The pic­ture you ini­tially see is of a Var­ian Tril­ogy ma­chine with on-board imag­ing (OBI) and the setup CBCT im­ages of a pelvis field. The video shows the process of using the ac­quired CBCT and uti­liz­ing the ro­botic couch to re­motely po­si­tion a pa­tient for treat­ment. OBI with CBCT is just one of the many IGRT op­tions avail­able at Cen­tral Care Can­cer Cen­ter fa­cil­i­ties.

Intensity Modulated Radiation Therapy (IMRT)

In­ten­sity-mod­u­lated ra­di­a­tion ther­apy (IMRT) is an ad­vanced treat­ment method that uses com­puter-con­trolled lin­ear ac­cel­er­a­tors to de­liver high doses of ra­di­a­tion di­rectly to can­cer cells in a very tar­geted way, much more pre­cisely than is pos­si­ble with con­ven­tional ra­dio­ther­apy. IMRT en­ables an on­col­ogy team to di­rect and nar­rowly con­cen­trate po­tent doses of high-en­ergy X rays at a pa­tient’s tumor while min­i­miz­ing com­pli­ca­tions to sur­round­ing healthy tis­sue.

IMRT uses mul­ti­ple small ra­di­a­tion beams of vary­ing in­ten­si­ties to pre­cisely ir­ra­di­ate a tumor. This method in­volves vary­ing (or mod­u­lat­ing) the in­ten­sity of the ra­di­a­tion beam while si­mul­ta­ne­ously chang­ing the geo­met­ric pro­file of the de­liv­ery area so that the shape of the re­sult­ing dose de­liv­ery is tightly matched to the shape of the tumor. IMRT tar­gets a tumor with in­ten­sity-mod­u­lated beams de­liv­ered from mul­ti­ple an­gles. The area where the ra­di­a­tion beams in­ter­sect cre­ates a finely sculpted ra­di­a­tion cloud that en­velops and has the same shape as the tumor. The goal of IMRT is to con­form the ra­di­a­tion dose to avoid or re­duce ex­po­sure of healthy tis­sue and limit the side ef­fects of treat­ment.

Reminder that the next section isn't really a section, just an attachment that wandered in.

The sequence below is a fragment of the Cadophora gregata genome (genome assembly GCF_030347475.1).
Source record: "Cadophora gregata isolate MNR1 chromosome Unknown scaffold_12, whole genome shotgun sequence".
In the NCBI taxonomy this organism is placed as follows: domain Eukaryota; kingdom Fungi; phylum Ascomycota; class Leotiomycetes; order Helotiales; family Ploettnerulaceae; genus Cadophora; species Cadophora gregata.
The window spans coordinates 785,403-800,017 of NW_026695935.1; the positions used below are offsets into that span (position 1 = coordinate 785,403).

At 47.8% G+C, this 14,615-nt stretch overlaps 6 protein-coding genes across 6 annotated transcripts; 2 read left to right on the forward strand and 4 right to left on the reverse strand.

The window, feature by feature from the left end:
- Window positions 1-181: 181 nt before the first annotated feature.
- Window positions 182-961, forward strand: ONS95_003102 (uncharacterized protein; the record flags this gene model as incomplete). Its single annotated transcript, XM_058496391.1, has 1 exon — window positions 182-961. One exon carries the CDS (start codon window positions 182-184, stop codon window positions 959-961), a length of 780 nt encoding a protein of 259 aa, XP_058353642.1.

Treat­ment plan­ning for IMRT is more com­plex than for con­ven­tional ra­di­a­tion ther­apy. The IMRT process starts with plan­ning im­ages, for ex­am­ple, com­puted to­mog­ra­phy (CT), mag­netic res­o­nance (MR) and/or positron emis­sion to­mog­ra­phy (PET) im­ages, of the pa­tient’s tumor and sur­round­ing anatomy. These im­ages are con­verted into a cus­tom three-di­men­sional model of the pa­tient’s in­ter­nal anatomy. A so­phis­ti­cated com­puter pro­gram is used to de­ter­mine the dose in­ten­sity pat­tern that will best con­form to the tumor shape, cre­at­ing a treat­ment plan based on tumor size, shape, and lo­ca­tion within the body, com­bined with the doc­tor’s dose pre­scrip­tion. Typ­i­cally, com­bi­na­tions of mul­ti­ple in­ten­sity-mod­u­lated fields com­ing from dif­fer­ent beam di­rec­tions pro­duce a cus­tom tai­lored ra­di­a­tion plan that max­i­mizes tumor dose while also min­i­miz­ing the dose to ad­ja­cent nor­mal tis­sues.

The equip­ment used to de­liver ra­di­a­tion treat­ment is called a med­ical lin­ear ac­cel­er­a­tor, which is equipped with a spe­cial beam-shap­ing de­vice called a multi-leaf col­li­ma­tor (MLCs). IMRT uti­lizes con­for­mal MLCs that can turn on or off dy­nam­i­cally chang­ing the field dur­ing dose de­liv­ery. The lin­ear ac­cel­er­a­tor ro­tates around the pa­tient to send beams from mul­ti­ple an­gles in order to give the tumor a high dose of ra­di­a­tion while pre­serv­ing im­por­tant healthy tis­sues.

The num­ber of IMRT treat­ments is typ­i­cally more than con­ven­tional ra­di­a­tion ther­apy be­cause of the highly con­for­mal beam which al­lows a higher dose to be de­liv­ered safely. Ac­tual treat­ment time for each ses­sion may be slightly longer than with con­ven­tional ra­di­a­tion ther­apy be­cause of the com­plex­ity of the treat­ment and the ad­di­tional qual­ity as­sur­ance checks and pre­ci­sion tar­get­ing.